Integrated and Gold(Content)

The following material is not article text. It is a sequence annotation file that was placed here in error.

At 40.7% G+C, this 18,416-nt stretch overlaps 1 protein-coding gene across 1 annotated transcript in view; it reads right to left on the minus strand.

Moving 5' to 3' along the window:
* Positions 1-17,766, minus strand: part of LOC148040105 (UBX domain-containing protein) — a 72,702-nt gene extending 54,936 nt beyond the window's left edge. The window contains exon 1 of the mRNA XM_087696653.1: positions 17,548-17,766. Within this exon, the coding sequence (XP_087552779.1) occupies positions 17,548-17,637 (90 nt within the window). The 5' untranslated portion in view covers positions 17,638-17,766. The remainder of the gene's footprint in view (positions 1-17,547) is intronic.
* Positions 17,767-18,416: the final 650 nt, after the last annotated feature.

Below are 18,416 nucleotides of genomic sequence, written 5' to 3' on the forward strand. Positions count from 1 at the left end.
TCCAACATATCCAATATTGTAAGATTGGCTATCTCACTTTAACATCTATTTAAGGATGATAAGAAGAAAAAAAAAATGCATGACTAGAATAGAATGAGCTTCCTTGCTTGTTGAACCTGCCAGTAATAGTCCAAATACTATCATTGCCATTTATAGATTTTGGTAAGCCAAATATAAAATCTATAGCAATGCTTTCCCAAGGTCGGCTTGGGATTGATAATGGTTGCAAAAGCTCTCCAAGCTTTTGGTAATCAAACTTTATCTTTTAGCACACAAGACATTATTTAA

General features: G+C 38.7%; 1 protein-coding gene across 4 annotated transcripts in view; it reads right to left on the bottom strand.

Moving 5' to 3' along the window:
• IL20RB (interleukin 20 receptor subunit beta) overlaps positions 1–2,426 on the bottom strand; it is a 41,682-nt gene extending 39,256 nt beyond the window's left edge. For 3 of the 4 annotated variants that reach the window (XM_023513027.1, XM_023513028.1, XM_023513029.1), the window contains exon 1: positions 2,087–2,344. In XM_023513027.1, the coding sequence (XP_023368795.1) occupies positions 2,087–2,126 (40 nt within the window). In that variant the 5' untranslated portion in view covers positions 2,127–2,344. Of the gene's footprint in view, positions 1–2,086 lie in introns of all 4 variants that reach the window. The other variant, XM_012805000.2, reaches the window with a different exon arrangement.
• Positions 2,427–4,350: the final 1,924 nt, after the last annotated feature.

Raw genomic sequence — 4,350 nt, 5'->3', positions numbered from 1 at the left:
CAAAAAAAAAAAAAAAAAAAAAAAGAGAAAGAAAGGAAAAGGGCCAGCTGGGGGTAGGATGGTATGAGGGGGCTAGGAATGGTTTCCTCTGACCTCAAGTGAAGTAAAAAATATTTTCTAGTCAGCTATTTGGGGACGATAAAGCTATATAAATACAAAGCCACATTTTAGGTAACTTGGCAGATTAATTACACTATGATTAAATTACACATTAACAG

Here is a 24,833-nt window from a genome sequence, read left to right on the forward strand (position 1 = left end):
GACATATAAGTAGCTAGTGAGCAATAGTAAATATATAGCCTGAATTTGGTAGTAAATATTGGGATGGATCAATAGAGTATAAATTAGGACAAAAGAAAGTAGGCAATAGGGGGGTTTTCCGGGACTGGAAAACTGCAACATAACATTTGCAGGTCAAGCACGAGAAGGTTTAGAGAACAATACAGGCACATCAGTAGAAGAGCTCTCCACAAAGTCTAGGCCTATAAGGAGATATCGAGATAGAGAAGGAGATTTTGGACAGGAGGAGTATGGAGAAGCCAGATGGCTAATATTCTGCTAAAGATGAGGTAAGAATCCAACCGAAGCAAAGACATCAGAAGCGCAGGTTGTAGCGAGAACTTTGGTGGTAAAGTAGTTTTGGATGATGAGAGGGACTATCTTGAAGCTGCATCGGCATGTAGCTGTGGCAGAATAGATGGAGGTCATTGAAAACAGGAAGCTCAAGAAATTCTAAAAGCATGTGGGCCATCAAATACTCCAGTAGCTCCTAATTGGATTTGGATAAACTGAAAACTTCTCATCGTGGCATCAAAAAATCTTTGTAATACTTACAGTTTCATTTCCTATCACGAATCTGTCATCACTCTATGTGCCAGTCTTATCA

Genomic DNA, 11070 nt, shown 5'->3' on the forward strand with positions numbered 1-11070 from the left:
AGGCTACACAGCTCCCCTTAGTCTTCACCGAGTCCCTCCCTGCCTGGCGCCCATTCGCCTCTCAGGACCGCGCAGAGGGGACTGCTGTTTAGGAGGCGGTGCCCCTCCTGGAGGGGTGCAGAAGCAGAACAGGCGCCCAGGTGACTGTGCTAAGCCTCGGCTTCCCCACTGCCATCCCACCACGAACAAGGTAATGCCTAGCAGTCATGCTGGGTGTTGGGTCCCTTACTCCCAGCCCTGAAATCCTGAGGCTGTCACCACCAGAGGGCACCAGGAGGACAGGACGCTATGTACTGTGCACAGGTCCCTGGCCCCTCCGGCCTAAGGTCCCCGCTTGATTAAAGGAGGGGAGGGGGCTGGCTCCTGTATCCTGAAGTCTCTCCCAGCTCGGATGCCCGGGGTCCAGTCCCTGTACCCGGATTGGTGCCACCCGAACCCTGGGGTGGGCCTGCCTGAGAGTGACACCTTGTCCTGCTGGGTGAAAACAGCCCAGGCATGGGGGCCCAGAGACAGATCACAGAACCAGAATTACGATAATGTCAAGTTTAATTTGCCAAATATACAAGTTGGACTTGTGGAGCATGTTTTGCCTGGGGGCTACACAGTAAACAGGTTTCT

To achieve the standard of Gold Integration in Human Practices, iGEM teams must show the evolution of their project in the design/test/build cycle. This cycle is foundational in experiment design and a valuable skill that when developed well, can last a lifetime. The evolution of experimental ideas relies heavily on theoretical application, trial and error, logic, and ingenuity. Troubleshooting and streamlining are some of the main components of research and by integrating feedback from others in the field, we learn so much more than just repeating data that has already been characterized. Our team had the opportunity to meet Dr. Sharona Gordon, a professor from the University of Washington who specializes in Computational Neuroscience and has extensively studied the expression of the TRPV1 protein. Dr. Gordon provided many suggestions and ideas that can be implemented in future projects. We discussed how to make cell response times quicker no just by producing proteins and excreting them outside of the cell, but by using innate molecules or mimicking molecules that closely resemble intracellular proteins that don’t have to be produced and bringing them to the plasma membrane. Dr. Gordon and our team also uncovered different types of fluorescent proteins that could be used - some with shorter degradation and activation times. We learned about optical genetics and different proteins we can activate by using different wavelengths of light. All of these are great ideas for our future work in activating protein secretion in a quick response manner, but most valuably, she relayed to us the optimal conditions in which yeast grow. This information was vital in the directioning of our research to prepare for future implication. Dr. Gordon has extensive experience with TRPV1 in yeast, and has learned over the years that the range of calcium a yeast cell with TRPV1 can handle is 0.1nm to 20nm. This is a much smaller range from those typically given in the literature because when the TRPV1 channels open, they will diffuse a much greater amount of calcium down the gradient by being continuously open than by calcium pumps alone. This cut down many potential replicates of research and trial and error, and maximised the time we spent in the lab working on further research, and not testing a massive range of calcium.